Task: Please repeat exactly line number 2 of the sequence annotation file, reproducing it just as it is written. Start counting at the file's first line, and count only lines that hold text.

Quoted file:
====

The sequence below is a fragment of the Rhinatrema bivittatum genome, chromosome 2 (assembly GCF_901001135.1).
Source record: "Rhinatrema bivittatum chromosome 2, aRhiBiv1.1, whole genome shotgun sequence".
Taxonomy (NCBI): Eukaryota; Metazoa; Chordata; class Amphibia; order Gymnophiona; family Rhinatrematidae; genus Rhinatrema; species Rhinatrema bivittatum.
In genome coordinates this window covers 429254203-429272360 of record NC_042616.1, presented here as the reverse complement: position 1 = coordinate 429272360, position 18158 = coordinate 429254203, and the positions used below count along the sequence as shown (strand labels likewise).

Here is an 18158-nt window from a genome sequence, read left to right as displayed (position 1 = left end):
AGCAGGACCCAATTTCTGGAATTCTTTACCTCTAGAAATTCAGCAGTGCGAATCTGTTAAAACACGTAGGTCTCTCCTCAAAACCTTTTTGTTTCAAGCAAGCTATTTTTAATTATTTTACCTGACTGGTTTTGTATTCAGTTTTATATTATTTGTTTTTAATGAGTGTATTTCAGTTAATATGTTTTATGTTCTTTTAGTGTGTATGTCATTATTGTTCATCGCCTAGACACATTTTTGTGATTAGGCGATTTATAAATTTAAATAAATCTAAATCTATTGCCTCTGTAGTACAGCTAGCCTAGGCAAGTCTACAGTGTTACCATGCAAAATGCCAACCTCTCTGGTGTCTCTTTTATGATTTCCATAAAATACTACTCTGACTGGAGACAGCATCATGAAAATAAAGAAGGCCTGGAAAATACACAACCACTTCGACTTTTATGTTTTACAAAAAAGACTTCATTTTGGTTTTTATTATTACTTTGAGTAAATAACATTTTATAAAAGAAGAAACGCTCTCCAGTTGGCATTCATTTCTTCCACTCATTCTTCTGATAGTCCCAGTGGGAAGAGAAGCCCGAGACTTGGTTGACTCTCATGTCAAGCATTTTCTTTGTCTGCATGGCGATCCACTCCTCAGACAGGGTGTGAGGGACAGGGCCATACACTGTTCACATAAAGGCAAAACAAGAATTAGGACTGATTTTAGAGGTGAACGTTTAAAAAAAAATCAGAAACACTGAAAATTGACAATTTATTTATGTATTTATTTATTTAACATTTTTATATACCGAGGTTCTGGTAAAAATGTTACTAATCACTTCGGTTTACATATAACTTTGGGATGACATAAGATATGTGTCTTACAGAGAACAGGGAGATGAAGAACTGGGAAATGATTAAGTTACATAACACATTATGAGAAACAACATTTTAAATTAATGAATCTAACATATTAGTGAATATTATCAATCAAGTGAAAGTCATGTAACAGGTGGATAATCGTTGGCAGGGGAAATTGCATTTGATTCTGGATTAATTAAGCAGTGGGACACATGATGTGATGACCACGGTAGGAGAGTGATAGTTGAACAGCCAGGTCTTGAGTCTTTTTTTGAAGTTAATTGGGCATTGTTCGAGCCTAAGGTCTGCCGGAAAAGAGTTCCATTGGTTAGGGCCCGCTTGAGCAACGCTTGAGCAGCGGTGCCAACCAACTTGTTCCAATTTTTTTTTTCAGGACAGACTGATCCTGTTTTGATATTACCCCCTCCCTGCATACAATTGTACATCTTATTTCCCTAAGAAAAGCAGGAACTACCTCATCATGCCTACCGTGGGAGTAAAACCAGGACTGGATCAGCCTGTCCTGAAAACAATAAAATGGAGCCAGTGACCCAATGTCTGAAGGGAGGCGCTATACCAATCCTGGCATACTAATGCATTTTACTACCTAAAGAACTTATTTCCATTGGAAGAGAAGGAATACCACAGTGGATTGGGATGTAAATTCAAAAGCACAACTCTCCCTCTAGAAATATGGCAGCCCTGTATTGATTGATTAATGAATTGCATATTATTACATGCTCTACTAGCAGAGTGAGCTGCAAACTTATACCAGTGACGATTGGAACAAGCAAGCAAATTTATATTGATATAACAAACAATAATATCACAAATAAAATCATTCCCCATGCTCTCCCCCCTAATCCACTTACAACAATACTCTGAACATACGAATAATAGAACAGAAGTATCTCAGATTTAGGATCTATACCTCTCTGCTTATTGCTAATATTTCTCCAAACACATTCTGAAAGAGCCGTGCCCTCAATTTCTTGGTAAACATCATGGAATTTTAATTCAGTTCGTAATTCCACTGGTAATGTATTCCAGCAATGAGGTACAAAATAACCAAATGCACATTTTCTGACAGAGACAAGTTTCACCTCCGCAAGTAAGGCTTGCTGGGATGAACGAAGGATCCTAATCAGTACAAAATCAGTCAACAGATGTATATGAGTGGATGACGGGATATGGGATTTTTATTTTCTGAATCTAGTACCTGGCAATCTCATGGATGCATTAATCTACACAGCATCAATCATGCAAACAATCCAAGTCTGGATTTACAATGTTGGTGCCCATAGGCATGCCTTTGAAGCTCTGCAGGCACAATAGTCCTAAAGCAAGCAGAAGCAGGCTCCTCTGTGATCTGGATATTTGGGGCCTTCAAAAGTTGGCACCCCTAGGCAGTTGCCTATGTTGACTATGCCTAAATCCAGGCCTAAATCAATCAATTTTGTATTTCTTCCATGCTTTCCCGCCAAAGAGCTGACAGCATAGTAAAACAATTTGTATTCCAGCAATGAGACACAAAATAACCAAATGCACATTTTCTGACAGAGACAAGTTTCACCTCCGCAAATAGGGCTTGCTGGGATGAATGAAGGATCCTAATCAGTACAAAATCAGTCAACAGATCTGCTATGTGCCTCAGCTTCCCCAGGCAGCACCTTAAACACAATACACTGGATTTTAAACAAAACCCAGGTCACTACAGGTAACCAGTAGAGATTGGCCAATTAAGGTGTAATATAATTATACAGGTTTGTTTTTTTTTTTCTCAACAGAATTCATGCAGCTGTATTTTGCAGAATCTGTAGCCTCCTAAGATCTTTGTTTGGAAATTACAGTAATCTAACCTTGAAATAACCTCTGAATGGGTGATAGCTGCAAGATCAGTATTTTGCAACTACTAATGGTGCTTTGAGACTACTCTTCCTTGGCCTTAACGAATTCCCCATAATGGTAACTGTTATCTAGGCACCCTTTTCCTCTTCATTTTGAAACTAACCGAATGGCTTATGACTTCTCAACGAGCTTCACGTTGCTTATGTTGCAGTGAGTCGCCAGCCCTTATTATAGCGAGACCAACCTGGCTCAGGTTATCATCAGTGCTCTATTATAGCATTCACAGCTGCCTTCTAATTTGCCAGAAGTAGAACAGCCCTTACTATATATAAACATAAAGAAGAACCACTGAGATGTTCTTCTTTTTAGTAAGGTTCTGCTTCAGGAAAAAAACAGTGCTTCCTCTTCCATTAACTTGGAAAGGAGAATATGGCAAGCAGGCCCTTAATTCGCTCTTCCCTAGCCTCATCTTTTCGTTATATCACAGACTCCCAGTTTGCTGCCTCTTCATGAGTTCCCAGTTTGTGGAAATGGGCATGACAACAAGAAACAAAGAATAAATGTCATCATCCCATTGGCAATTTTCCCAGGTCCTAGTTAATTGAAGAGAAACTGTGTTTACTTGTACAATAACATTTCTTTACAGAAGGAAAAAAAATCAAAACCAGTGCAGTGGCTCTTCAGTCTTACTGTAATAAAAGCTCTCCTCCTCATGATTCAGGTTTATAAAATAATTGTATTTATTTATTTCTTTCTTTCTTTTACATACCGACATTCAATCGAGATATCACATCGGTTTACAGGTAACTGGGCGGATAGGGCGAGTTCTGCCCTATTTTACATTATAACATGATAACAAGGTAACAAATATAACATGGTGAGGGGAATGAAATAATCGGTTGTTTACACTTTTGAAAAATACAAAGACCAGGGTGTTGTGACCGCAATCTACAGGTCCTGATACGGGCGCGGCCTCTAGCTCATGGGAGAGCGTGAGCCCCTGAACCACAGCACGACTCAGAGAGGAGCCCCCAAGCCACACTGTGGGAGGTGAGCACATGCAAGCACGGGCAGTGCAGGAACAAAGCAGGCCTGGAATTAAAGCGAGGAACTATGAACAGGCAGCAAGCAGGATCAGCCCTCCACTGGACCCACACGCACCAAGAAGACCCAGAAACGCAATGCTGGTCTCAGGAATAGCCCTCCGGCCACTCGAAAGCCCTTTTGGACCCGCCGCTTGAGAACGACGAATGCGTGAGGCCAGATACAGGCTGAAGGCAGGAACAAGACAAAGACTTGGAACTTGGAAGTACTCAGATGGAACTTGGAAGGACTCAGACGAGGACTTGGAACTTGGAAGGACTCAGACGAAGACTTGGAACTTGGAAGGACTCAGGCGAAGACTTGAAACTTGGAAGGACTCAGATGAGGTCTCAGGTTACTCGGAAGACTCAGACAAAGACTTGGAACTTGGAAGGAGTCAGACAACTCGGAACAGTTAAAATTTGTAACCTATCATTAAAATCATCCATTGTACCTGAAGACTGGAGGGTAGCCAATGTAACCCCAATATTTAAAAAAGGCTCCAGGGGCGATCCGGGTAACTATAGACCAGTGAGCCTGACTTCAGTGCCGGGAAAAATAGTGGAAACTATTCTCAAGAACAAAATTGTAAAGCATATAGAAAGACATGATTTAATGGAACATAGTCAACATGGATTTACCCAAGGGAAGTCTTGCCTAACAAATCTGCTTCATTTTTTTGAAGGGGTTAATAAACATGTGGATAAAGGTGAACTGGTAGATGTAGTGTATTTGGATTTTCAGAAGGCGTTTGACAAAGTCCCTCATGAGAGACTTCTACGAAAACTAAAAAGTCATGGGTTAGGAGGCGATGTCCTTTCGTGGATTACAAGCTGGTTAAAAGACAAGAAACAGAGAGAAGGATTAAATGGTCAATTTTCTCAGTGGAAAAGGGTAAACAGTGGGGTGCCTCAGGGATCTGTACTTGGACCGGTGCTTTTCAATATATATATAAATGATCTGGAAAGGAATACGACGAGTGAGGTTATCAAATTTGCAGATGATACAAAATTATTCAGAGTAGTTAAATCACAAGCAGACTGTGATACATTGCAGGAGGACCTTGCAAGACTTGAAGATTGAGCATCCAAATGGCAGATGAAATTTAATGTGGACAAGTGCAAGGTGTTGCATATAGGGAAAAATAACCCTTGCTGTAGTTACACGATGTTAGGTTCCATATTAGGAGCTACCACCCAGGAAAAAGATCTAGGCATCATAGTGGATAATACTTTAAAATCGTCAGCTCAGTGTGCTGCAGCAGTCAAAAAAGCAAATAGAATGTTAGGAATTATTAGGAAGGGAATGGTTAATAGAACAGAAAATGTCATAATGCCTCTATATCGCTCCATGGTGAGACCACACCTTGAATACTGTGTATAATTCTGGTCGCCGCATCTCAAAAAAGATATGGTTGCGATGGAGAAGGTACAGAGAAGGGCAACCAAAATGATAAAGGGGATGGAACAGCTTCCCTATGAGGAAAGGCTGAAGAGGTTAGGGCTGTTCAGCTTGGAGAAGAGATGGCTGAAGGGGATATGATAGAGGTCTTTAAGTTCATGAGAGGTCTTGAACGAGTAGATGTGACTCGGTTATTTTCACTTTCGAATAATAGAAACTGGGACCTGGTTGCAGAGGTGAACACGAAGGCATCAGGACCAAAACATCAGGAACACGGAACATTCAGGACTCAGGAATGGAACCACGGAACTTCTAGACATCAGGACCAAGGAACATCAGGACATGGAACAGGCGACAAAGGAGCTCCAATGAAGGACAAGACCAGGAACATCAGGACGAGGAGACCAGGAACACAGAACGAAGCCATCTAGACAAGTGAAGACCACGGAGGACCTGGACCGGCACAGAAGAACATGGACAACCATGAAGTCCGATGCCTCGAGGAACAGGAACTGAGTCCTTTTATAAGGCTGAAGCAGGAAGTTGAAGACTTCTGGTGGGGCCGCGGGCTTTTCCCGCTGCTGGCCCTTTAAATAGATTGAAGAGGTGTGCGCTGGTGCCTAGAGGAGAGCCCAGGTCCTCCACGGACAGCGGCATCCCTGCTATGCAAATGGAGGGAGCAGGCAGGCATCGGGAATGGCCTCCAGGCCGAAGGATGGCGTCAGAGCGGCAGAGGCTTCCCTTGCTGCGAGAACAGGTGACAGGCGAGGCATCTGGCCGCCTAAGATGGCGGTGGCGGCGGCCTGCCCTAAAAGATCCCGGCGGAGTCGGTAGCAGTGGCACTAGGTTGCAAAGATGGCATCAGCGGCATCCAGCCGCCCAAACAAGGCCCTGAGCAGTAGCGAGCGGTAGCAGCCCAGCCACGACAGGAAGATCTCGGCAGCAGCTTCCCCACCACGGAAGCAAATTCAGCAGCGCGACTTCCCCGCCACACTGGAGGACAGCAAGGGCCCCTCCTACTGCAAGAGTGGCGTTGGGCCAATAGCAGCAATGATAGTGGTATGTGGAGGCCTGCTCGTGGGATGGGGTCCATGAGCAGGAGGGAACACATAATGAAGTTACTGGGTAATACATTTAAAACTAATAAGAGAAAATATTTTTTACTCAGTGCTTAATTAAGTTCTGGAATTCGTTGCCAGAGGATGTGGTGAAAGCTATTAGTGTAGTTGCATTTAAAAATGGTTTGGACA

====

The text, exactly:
Source record: "Rhinatrema bivittatum chromosome 2, aRhiBiv1.1, whole genome shotgun sequence".